Your Commute is Killing You

longer commutes are bad for youIt really is bad for you.

Commuting. The Gallup-Healthways Well-Being Index has just been released, and the results make it clear that the more you commute, the less you will be doing with regards to job satisfaction, physical and emotional health. The data analytics were compiled during 2010, and culled from New York City, Los Angeles, Chicago and Philadelphia.

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As wrapped up on The Today Show's website, the results showed that the longer you commute:

  • The more you worry.

  • You are less likely you are to smile or laugh each day.

  • High blood pressure and obesity are more likely.

  • You will exercise less (and we're told that's good for you, supposedly).

  • It's less likely you will see your workplace as having a trusting place.

  • You will hate the job that you're spending all that time to get to and from.

"I think the numbers that really struck me were around stress and health behavior and work environment. There is a significant difference," determined by commute time, Nikki Duggan, Healthway's director of operations & analytics, told the Today Show's website.

Indeed, 39 percent of those commuting 15 minutes or less reported a stressful work life, whereas the figure stood at 51 percent for those traveling over 60 minutes a day. A similarly large deficit was seen in the category of overall life evaluation. The amount of people responding positively dropped from 74 percent for commuters of 15 minutes or less to 64 percent for those travelling more than 60 minutes.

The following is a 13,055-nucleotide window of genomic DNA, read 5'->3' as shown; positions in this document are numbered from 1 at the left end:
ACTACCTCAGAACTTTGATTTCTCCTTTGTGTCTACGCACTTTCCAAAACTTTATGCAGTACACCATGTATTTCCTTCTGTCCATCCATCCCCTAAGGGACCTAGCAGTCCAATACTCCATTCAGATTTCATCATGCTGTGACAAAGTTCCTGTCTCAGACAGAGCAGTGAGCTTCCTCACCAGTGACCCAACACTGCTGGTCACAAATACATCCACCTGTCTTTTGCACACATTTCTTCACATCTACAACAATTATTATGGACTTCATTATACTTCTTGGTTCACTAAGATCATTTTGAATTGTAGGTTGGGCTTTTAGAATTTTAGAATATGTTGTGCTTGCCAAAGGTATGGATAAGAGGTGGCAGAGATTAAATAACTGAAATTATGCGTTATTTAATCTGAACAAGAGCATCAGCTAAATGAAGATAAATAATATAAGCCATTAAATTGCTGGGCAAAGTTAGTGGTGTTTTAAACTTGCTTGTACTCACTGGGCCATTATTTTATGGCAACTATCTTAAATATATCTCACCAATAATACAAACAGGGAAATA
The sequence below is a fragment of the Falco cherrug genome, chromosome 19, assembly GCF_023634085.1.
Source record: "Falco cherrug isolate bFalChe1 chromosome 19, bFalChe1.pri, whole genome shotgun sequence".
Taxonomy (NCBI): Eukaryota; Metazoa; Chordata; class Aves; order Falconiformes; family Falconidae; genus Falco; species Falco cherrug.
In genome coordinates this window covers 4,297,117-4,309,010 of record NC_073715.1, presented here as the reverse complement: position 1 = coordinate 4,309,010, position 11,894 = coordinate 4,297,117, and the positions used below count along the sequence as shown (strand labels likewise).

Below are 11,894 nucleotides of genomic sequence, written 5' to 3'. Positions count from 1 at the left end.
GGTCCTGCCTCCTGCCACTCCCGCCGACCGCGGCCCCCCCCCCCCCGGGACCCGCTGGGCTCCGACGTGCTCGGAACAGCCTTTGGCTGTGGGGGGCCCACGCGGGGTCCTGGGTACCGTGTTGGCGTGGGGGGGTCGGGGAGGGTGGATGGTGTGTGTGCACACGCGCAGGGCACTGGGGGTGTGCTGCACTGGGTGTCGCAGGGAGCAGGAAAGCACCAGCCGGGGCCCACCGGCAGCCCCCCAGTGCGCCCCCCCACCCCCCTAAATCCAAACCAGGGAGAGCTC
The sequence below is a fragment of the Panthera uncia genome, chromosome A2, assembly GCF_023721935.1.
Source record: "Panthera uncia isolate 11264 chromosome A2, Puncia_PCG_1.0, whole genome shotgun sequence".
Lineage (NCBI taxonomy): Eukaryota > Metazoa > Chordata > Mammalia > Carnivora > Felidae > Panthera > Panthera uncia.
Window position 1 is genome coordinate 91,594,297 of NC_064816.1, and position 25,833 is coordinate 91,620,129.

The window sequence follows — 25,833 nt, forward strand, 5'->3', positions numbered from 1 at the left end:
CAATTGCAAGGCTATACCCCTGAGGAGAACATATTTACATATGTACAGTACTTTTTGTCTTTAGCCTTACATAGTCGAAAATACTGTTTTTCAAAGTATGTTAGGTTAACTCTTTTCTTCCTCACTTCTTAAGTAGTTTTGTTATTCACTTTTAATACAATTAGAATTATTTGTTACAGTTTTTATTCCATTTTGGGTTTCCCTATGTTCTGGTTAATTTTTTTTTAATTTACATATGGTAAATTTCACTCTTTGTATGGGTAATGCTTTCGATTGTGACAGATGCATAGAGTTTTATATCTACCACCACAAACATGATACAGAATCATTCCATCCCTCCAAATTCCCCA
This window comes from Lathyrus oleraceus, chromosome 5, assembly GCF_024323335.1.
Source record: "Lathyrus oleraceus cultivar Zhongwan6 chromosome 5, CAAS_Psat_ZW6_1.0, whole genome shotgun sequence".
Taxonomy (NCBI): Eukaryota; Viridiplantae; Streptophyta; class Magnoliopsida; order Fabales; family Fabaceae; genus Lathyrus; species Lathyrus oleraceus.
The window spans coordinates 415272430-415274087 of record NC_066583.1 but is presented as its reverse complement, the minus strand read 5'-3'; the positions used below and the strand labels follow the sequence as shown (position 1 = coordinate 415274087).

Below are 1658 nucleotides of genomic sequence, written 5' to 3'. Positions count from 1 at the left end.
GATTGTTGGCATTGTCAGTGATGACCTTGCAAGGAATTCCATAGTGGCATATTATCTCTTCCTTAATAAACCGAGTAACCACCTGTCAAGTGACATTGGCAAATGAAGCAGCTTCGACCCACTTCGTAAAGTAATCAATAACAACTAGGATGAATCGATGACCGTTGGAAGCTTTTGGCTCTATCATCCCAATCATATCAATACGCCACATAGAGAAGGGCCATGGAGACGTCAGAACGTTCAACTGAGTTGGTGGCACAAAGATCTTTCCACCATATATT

So it should come as no surprise that commuter lines are often the site for public disturbances. As London endures its riots, incidents of unrest have been reported throughout the city. But the recent announcement of fare increases incited outrage outside the Waterloo Station in London, according to the Financial Times. The privatization of the lines has drawn the animus of the country's commuters, who spoke of a need for affordable commuting in interviews with the FT.

But opposition politicians couched distaste over the fare hike with a recognition of the commuting experience.

"I think people would understand fare increases above inflation more if they were seeing some big improvements, but as you know if you ever commute into London on a regular basis, it's cattle truck territory," said Maria Eagle, shadow transport secretary. "Now I wouldn't, if it were me, want to pay 13 percent more a year for that."

Next: Is Your Commute Ruining Your Marriage?



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Dan Fastenberg

Dan Fastenberg

Associate Editor

Dan Fastenberg was most recently a reporter with TIME Magazine. Previously, he was a writer for the Thomson Reuters news service's Latin America desk. He was also a reporter and associate editor for the Buenos Aires Herald while living in South America.

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